Liquid handling and dilution processes profoundly influence estimates of biological activity. We compared tip-based serial dilution and dispensing versus acoustic dispensing with direct dilution. Published data show results differ by orders of magnitude with no correlation or ranking of datasets. Pharmacophores generated from data derived by both acoustic and tip-based transfer differ significantly. The acoustic dispensing-derived pharmacophore correctly identified active compounds in a subsequent test set where the tip-based method failed completely. Acoustic data generates a pharmacophore containing two hydrophobic features, one hydrogen bond donor and one hydrogen bond acceptor and is consistent with X-ray crystallography studies. In contrast, the tip-based data suggest a pharmacophore with two hydrogen bond acceptors, one hydrogen bond donor and no hydrophobic features. This pharmacophore is inconsistent with the X-ray crystallographic studies. In short, tip-based dispensing processes are an important source of error in high-throughput screening. These findings have far-reaching implications in biological research.
Small molecule screening against kinases is commonly used to discover drug candidates that target various human diseases. The sheer number of small molecules tested and new targets identified every year drives screening programs to push the limits of throughput and efficiency. By combining the nanoliter-scale and non-contact Labcyte Echo 525 liquid handler with the robust and ultra-sensitive Promega ADP-Glo assay, high throughput screening can be improved. This poster demonstrates the reproducibility of inhibition and IC50 determinations from a high throughput screen performed with the Echo 525 liquid handler. In this miniaturized and high throughput format high quality and reliable data can be achieved with reduced sample and reagent volumes.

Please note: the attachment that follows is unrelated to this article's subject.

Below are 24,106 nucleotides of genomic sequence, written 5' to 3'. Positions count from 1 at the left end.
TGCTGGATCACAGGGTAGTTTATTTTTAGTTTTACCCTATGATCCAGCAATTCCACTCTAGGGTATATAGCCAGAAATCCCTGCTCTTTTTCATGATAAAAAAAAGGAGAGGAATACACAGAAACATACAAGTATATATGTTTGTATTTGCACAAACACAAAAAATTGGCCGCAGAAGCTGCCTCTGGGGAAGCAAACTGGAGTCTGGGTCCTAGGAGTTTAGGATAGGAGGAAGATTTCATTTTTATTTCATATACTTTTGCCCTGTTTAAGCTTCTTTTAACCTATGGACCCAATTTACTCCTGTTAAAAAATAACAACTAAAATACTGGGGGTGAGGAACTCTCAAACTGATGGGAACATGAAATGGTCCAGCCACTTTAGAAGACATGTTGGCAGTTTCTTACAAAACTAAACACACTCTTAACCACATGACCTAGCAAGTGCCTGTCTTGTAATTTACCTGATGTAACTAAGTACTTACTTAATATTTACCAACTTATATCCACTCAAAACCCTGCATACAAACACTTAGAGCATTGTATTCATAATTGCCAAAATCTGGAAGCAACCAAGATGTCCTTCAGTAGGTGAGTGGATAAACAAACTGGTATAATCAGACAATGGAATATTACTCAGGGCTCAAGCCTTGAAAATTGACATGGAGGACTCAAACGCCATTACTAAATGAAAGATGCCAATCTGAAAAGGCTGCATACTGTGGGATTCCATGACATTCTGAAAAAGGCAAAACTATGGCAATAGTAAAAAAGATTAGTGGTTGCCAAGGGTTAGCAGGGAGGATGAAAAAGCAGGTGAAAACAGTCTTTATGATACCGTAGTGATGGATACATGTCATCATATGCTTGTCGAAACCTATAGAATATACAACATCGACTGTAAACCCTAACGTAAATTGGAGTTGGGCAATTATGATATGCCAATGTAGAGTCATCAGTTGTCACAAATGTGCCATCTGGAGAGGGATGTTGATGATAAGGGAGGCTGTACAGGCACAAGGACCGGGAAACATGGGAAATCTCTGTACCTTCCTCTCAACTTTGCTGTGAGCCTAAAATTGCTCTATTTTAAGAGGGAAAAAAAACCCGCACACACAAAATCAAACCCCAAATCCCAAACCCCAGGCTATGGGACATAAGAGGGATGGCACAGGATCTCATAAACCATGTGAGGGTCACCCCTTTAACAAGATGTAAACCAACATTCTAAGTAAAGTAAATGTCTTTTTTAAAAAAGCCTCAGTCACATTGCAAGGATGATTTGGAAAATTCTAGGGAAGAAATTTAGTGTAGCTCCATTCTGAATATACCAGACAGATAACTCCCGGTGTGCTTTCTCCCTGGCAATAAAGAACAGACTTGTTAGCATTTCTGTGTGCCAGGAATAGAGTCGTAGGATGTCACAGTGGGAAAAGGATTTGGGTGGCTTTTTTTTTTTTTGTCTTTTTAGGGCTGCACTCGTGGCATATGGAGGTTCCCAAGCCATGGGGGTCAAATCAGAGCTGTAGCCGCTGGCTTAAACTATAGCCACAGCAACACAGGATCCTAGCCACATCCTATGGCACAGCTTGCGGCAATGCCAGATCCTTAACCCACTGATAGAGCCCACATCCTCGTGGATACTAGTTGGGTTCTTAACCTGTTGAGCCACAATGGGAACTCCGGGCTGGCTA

PerkinElmer AlphaLISA® technology is a faster, no-wash alternative to traditional ELISA assays for biomarker and cytokine detection. With high sensitivity and low background, these assays can be miniaturized to low volumes and adapted to automation. Labcyte Echo liquid handlers transfer compounds and reagents at nanoliter volumes without the use of tips or contact. This capability provides precision and accuracy to miniaturize biochemical assays for screening in 1536-well microplates. To complement the performance of Echo liquid handlers, the BMG PHERAstar FS plate reader provides excellent sensitivity and throughput for miniaturized, high density assays.
The advent of a new technology often brings far-reaching benefits well beyond the initial perception of its key advantages. Acoustic dispensing, for example, with the ability to have highly controlled droplet transfers at 2.5nL increments with exquisite precision and accuracy, does much more than save money by eliminating pipets. It enables new work flows, including those in which multiple pharmaceutical firms have seen dramatic differences in the true success or failure of compounds. This article shows how the use of acoustic dispensing and direct dilution leads to the creation of better compound structures and the potential for faster development of new drugs.
The quality of data generated within primary screening is dependant on three things: the quality of the compounds, the quality of the biology in the test well and the quality of data analysis.Traditionally compounds are diluted from concentrated stocks using aqueous diluents before testing in primary assays. This reduces the amount of organic solvent in the assay while lowering the compound concentration. However, reducing the concentration of solvent can allow the compound to drop out of solution. Acoustic Droplet Ejection (ADE) technology allows for nanolitre volumes of reagents to be transferred into assay wells. This removes the requirement for intermediate dilution of stocks and ensures that the compounds are held in optimum solvent conditions prior to assay. To investigate the impact of ADE on primary screening, 10,000 samples from the AZ screening collection were dispensed using ADE and tested in a primary screening assay. This data was then directly compared with the original primary screening data generated using aqueous dilutions and traditional contact dispensers.